Iso lafiya, folks!
Dear dad, mom
I am hoping by now one of my – four – sisters would have told you about my blog Wanderink.com. Mom, a blog is essentially a website only that it takes up a lot of time and gives nothing in return… something like what you said about cats after you had to give up your puppy Pepsi before that road trip to Goa with daddy. I was just about to update my blog with more sights from my recent visit to Rajasthan when I remembered your upcoming trip abroad. So I have put on hold my post on the camel centre in Bikaner; nothing much missed anyway as what appealed most to me about this ‘India’s premier research centre’ – sorry for breaking your zoologist hearts, again – was the camel ride. Instead I thought I would write one for you guys. And for the rest of your ilk – for whom passing years only means the travel bug is getting fatter, those blessed with a remarkable Zorba-like zest for living, endowed with an undiminishing curiosity about new places and people, an adventure streak no condition can dampen or tame. Because folks like you are hard to come by it has been scientifically proven that travel makes you go a long way too. No other research I have come across recently has brightened up my day more.
In countries like Australia the government misses its elderly citizens when they travel overseas more than their own families; their foreign affairs department has a very nice website for travellers (no mom, though this website does not make money though it is not a blog). You can fill in your travel details beforehand and you are flooded with every pertinent information: From ‘do not travel’ to Afghanistan and ‘reconsider your need to travel’ to Bangladesh or ‘exercise a high degree of caution’ to India; Malaysia is alright as long as you do not venture into Sabah, the wonderful site assures me. And not because these are election times and the incumbent government does not care anymore, we don’t have such fantastic sites out here. Our government takes for granted that those who can travel can very well take care of themselves; better still those who want to travel ought to take care of themselves. I can think of no other reason why I came across so many elderly tourists with advanced arthritis, asthma, even, sitting stumped at the basecamp of the Parikrama of the Mount Kailas in Tibet. The onus thus is on us, travellers, to watch out. It is on us, the families of travellers, to sound all the cautions.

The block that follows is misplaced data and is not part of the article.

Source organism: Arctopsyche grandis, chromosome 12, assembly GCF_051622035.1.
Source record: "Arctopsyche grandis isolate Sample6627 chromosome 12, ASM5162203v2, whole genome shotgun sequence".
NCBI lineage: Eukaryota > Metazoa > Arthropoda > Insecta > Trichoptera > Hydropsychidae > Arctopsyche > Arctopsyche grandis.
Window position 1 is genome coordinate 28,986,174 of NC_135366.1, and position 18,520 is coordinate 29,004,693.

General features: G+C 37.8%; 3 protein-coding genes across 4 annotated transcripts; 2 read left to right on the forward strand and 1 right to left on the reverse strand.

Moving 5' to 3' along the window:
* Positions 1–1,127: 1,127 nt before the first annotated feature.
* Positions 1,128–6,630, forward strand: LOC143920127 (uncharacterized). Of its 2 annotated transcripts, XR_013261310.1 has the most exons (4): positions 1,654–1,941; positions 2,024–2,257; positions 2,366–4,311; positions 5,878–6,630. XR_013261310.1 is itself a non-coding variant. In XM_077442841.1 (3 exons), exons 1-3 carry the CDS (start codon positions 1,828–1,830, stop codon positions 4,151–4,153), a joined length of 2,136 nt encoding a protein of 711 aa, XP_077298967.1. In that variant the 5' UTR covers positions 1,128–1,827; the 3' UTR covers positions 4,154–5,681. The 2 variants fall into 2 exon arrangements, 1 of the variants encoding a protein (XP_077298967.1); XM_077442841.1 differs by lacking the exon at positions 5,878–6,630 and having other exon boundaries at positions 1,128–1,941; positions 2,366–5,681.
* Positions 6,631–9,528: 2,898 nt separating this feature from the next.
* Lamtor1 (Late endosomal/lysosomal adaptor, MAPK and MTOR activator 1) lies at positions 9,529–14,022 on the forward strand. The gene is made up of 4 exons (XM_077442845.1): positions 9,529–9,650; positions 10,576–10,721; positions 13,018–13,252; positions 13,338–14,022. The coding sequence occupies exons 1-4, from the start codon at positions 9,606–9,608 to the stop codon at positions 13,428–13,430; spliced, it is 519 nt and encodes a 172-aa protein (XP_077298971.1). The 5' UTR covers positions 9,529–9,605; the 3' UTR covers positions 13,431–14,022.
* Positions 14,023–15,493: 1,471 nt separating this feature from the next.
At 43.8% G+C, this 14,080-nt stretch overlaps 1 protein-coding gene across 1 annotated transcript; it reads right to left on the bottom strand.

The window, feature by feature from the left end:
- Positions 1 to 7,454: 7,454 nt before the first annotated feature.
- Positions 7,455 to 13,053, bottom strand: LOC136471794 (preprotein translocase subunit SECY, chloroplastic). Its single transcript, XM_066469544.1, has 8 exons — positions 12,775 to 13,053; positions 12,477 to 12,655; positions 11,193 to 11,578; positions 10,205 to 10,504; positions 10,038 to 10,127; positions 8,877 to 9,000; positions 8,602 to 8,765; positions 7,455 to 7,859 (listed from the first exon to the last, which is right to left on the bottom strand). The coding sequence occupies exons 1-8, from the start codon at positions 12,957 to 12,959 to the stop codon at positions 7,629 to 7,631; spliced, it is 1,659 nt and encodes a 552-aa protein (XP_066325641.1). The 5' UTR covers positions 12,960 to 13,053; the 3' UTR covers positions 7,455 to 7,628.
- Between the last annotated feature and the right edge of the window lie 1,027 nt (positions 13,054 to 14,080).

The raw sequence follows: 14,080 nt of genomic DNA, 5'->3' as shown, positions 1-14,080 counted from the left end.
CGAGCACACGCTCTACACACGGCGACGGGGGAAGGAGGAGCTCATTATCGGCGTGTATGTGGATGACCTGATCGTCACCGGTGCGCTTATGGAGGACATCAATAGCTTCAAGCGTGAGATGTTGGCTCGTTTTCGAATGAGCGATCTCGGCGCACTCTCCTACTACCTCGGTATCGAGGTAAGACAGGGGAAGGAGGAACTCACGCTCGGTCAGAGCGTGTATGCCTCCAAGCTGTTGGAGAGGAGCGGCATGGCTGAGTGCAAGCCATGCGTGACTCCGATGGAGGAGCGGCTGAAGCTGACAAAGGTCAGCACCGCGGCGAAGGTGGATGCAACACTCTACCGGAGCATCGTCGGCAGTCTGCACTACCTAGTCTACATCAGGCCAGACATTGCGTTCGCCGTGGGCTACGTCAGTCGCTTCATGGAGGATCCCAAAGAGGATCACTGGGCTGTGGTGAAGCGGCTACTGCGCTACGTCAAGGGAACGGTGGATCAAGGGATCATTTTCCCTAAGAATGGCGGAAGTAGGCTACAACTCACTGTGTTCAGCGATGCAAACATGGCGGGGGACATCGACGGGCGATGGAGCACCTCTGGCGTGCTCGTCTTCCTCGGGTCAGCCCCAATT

Once at the airport in Jammu I watched with horror an airport security officer insist an elderly lady passenger take generous gulps from all her medication bottles. There was nothing I could do as the guy was probably just doing his job and I barely missed an Indian kind of no-fly list as I had declared my shiny cabin luggage – boxes of lighting and microphones – as ‘shooting’ equipment. That lady at the airport keeps looking around helplessly even today as I proceed towards check-in, mixing her cholesterol with vertigo?
“She has to carry the doctor’s prescription on her person.” A friend with a leading travel company advised when I told him about your medicines, mom. This brings us to the first and foremost point of this travel advisory.
Medication: Carry a letter from your doctor detailing out all the medicines that you have been prescribed. Ask the doctor to state clearly the amount you will be carrying on your person with an assurance that it is for your own personal use. Also do not, I repeat, do not put all the tablets into a convenience bottle or those fancy portable medicine cabinets but carry them in their original packets.